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The central government on Thursday moved the Supreme Court seeking time till March 2013 for auctioning the 2G licences and allocation of spectrum, cancelled by the apex court by its Feb 2 order.

The application for clarificatory orders/direction has sought the court’s nod for conducting the auction of the cancelled 2G licences broadly in accordance with the road map set forth by it.

Seeking more time for the auction of the cancelled 2G licences and the spectrum allocation, the government application pointed out that it has already “undertaken a detailed examination of the steps involved in the conduct of the auction… and the process of auction, commencing with the receipt of TRAI recommendations… will take atleast 400 days”.

Pointing out that the auction of 3G spectrum, which was a “green field exercise starting with a clean slate”, took 1,560 days, the application said that the “planning and execution of 2G spectrum auction would be far more complicated task” as it would involve dealing with “both legacy issues as well as issues arising out of policy decisions”.

The application said it is expected that the auction process will take at least 400 days and accordingly, the new licences and spectrum can be issued only in or around March 2013.

A bench of Justice G.S.Singhvi and Justice A.K. Ganguly (since retired) had Feb 2 declared illegal and had quashed 122 licences granted to telecom operators, on or after Jan 10, 2008.

The court had said that its direction quashing the licences would become operative after four months from the date of pronouncement of its verdict and services provided by the telecom operators would stand terminated.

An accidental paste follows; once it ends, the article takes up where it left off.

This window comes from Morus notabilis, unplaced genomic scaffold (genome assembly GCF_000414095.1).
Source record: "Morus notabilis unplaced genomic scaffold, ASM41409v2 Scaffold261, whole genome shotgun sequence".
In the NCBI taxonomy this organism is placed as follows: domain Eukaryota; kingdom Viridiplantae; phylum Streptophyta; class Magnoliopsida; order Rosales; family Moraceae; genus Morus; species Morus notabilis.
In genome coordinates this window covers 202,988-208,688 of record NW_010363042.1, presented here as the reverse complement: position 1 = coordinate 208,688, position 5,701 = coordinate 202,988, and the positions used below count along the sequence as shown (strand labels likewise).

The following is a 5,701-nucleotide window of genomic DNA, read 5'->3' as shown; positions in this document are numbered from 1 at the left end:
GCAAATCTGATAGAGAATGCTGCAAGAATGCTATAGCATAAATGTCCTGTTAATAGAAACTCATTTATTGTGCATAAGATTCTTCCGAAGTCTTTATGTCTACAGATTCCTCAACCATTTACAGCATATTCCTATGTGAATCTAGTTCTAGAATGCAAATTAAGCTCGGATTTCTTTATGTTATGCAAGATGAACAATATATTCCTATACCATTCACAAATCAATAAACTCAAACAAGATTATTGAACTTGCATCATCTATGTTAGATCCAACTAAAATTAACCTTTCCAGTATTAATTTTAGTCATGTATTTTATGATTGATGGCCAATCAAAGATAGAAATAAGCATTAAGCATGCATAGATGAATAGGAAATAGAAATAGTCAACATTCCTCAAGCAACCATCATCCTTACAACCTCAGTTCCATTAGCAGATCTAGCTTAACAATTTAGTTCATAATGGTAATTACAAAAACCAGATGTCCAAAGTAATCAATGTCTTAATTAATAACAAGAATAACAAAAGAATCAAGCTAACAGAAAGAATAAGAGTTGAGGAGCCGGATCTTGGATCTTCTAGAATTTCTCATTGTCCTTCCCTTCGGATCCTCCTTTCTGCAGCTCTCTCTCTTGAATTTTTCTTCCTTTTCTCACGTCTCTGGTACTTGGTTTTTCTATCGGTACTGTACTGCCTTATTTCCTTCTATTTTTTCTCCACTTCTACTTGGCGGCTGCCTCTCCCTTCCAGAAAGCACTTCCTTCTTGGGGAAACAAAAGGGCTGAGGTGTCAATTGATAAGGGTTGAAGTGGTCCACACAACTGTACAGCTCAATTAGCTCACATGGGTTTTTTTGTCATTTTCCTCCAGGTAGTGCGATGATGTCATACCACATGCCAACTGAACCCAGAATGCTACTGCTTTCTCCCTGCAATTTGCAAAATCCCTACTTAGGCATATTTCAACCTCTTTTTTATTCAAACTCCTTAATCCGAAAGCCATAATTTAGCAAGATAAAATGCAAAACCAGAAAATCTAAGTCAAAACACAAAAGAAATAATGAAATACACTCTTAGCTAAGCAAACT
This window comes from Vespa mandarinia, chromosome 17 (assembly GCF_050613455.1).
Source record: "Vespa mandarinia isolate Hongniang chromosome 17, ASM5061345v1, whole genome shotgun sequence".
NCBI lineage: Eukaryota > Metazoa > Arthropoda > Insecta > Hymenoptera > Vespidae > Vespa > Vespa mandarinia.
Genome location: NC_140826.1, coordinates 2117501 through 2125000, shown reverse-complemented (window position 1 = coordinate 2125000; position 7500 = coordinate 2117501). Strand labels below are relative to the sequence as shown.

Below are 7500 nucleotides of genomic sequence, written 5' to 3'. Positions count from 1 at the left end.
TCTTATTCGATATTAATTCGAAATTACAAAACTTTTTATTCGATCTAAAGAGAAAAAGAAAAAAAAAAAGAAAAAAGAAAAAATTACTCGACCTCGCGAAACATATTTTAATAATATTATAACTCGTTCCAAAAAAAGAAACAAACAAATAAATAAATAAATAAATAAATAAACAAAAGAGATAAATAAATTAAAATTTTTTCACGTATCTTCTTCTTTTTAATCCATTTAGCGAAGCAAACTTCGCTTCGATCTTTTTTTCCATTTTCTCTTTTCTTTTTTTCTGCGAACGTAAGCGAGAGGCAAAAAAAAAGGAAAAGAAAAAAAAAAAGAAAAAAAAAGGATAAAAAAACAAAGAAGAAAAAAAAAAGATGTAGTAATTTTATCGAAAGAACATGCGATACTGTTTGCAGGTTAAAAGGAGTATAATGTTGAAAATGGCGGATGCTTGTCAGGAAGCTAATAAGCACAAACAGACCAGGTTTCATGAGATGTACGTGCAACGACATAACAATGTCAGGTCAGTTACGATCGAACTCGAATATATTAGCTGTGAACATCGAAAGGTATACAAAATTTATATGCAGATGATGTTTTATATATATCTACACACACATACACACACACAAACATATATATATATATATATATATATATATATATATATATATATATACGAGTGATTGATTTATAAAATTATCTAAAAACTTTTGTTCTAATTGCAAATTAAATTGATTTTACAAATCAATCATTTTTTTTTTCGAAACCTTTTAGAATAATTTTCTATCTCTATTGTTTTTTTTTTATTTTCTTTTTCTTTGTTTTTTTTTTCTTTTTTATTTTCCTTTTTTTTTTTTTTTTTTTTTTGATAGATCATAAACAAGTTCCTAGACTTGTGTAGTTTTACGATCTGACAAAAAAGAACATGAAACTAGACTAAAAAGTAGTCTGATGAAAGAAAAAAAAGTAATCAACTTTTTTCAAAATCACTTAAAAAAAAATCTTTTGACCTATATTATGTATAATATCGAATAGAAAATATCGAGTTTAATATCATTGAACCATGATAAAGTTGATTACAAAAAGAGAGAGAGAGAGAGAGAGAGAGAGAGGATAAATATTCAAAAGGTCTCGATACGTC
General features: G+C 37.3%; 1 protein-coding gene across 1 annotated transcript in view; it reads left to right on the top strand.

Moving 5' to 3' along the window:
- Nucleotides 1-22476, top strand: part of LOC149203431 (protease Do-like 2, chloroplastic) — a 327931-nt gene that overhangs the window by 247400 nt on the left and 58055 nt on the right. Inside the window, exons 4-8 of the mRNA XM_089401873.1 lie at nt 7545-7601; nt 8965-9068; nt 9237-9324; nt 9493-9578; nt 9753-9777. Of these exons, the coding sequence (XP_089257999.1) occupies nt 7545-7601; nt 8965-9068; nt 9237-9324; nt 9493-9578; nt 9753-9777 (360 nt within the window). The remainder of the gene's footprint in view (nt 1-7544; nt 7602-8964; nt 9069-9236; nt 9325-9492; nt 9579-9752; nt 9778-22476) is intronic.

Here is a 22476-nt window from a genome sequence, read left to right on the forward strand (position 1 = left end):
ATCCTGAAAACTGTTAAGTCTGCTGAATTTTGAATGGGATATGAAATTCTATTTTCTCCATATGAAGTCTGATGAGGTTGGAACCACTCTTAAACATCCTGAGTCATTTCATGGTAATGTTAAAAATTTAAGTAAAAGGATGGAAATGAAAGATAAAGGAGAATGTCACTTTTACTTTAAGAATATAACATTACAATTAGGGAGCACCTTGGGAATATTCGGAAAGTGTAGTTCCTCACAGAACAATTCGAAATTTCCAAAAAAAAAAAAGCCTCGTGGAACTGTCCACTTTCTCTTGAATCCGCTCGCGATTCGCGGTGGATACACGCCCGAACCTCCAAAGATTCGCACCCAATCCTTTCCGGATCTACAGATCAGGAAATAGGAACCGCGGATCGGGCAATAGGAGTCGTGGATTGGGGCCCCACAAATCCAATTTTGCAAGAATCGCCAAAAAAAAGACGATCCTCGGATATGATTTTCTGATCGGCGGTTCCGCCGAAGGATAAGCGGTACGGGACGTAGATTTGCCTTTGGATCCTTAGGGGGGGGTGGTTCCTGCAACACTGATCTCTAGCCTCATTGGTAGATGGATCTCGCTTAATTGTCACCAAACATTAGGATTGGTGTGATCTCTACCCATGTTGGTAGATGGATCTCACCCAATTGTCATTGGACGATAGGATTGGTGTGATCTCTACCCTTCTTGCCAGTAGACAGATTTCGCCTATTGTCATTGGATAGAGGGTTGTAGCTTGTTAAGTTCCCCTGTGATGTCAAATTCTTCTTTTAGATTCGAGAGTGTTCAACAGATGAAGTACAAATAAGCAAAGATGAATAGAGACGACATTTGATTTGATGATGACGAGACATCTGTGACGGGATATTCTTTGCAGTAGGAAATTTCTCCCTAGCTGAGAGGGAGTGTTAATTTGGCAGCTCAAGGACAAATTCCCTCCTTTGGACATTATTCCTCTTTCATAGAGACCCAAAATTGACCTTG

By the order, the court had directed the Telecom Regulatory Authority of India (TRAI) to make fresh recommendations for the grant of licences and allocation of spectrum and said that the central government would consider them and take appropriate decision within next one month.

The application pointed out that in pursuance of the court’s order, the services of the telecom operators would come to standstill, thereby causing inevitable disruption of services of their subscribers.

The petition said that a total of 69 million subscribers, who constitute 7.5 percent of total mobile users in the country, would be affected.

Bringing this to the notice of the court, the application said: “There may be a gap in time before issuance of new licences and allocation of spectrum, and such gap may result in a disruption or lack of continuity in services to the ultimate subscribers.”

The government has also submitted a chart detailing the steps that would be required to be taken for the auctioning of the 2G licences and allocation of spectrum and had sought court’s nod for it.

 

 


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